When you have nothing, you have nothing to lose.
That has been a kind of mantra for Frank Jao ever since he fled Vietnam for America in 1975.
Without money, without any specialty, without any idea what he would do, Jao ended up in Orange County, via Camp Pendleton, which handled thousands of Vietnamese refugees after the fall of Saigon. Without any knowledge of his new surroundings or any experience in the United States, he knew one thing – whatever he did he had to work harder than anyone else.
“I told myself that if I worked three times as hard and left no time to spend the money I make, in ten years there will be a huge accumulation and that will give me the capital to start,” said Jao.
Jao was only three years off in achieving his version of the American Dream my becoming the driving force behind Little Saigon in Orange County’s Westminster, which boasts the largest concentration of Vietnamese outside of Vietnam.
Recognizing the strong population base of Asians, including Cambodians, Thai and Laotians, Jao saw the possibilities of something akin to “a small Vietnamese town” to not only mirror his culture and its commerce, but to represent the immigrant story of America. This year, Little Saigon celebrated its 25th anniversary.
As CEO of the Bridgecreek Group Inc., Jao, 64, is not only the principal developer of the Little Saigon community of 5,000 Asian businesses. He also oversees numerous companies that largely include real estate development, realty services and investments. Since 1981, a good deal of his work has taken him to China and Southeast Asia, as well.
As a presidential appointee to the Vietnam Education Foundation, he has spearheaded education exchanges between the United States and Vietnam and as founder of the Jao Foundation, he has sponsored the Asian Cultural Garden that’s part of Aldrich Park, adjacent to the University of California, Irvine’s School of Humanities. The foundation also promotes academic scholarship and cultural awareness.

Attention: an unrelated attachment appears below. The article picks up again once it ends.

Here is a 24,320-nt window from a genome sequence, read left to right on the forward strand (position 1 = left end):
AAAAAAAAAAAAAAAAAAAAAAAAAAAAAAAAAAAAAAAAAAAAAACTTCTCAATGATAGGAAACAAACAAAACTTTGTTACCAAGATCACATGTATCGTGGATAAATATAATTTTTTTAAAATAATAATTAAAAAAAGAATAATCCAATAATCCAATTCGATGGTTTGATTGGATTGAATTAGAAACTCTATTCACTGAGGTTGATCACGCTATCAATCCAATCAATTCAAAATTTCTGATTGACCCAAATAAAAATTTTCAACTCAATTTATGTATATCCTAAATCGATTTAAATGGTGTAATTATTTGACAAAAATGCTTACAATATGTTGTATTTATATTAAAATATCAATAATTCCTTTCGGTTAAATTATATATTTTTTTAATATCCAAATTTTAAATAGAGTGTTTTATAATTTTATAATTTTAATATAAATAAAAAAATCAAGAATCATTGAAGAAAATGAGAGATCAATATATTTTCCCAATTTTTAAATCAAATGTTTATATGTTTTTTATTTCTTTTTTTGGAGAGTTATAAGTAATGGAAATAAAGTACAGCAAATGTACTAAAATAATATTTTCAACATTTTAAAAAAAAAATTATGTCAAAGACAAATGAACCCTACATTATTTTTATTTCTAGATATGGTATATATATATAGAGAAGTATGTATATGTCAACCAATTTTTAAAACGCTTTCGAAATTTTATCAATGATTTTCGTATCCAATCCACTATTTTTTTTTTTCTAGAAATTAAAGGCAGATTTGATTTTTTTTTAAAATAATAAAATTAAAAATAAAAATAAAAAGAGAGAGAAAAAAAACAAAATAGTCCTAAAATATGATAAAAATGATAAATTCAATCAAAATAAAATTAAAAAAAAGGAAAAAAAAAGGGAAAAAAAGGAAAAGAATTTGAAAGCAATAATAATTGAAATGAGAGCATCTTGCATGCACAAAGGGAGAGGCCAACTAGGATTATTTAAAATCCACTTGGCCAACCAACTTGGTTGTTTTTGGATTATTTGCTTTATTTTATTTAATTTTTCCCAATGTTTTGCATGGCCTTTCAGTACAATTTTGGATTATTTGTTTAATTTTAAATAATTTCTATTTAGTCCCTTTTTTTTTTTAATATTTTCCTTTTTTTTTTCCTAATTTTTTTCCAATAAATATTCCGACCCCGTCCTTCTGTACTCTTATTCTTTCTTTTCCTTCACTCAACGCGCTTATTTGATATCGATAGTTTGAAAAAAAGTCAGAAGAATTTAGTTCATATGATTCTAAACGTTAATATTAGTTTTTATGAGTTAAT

Jao once told an interviewer: “In Vietnam, if you didn’t have capital, you couldn’t even think about going into business. In the U.S., anything is possible if you believe it is.”
Remarkably, Jao had little preparation for what he would become while in Vietnam. Jao was born in the north but his family moved to South Vietnam when he was 7 years old. His little business knowledge came as a manager of promotions for an American company there.
After settling in the U.S. and trying several jobs, none to his satisfaction, Jao took business, accounting and construction courses. “I just wanted the knowledge that would help me in the real estate and development field,” he once told an interviewer.
Opening his first business, in real estate, five percent of his clients were Asian. Six years later, almost all of them were.
Jao soon turned his attention to a large tract of land in Orange County that included agriculture, old warehouses and heavy industry, which had not attracted anyone’s attention – except Jao’s.
“I like to do something different. It takes a little bit of an unusual entrepreneurial spirit – a little more than motivation and craziness,” said Jao, who was soon building properties such as Asian Garden Mall and Asian Village, later incorporated into Little Saigon. “I was there, so I captured the opportunity,” said Jao.
Even with the economic downturn of the later 1980s and early 1990s, his reputation as a straight shooter with lenders kept him in good stead. “To survive, I stopped reading the paper and listening to the news,” said Jao. “If people gain enough knowledge and can put a deal together, they can get financing.”
Although on the verge of retiring, Jao wants to extend his dream to other countries by exporting college-level education through his foundation while his daughter Felicia takes over running the company.
“I believe the immigrant who comes to this country benefits enormously because of education,” said Jao.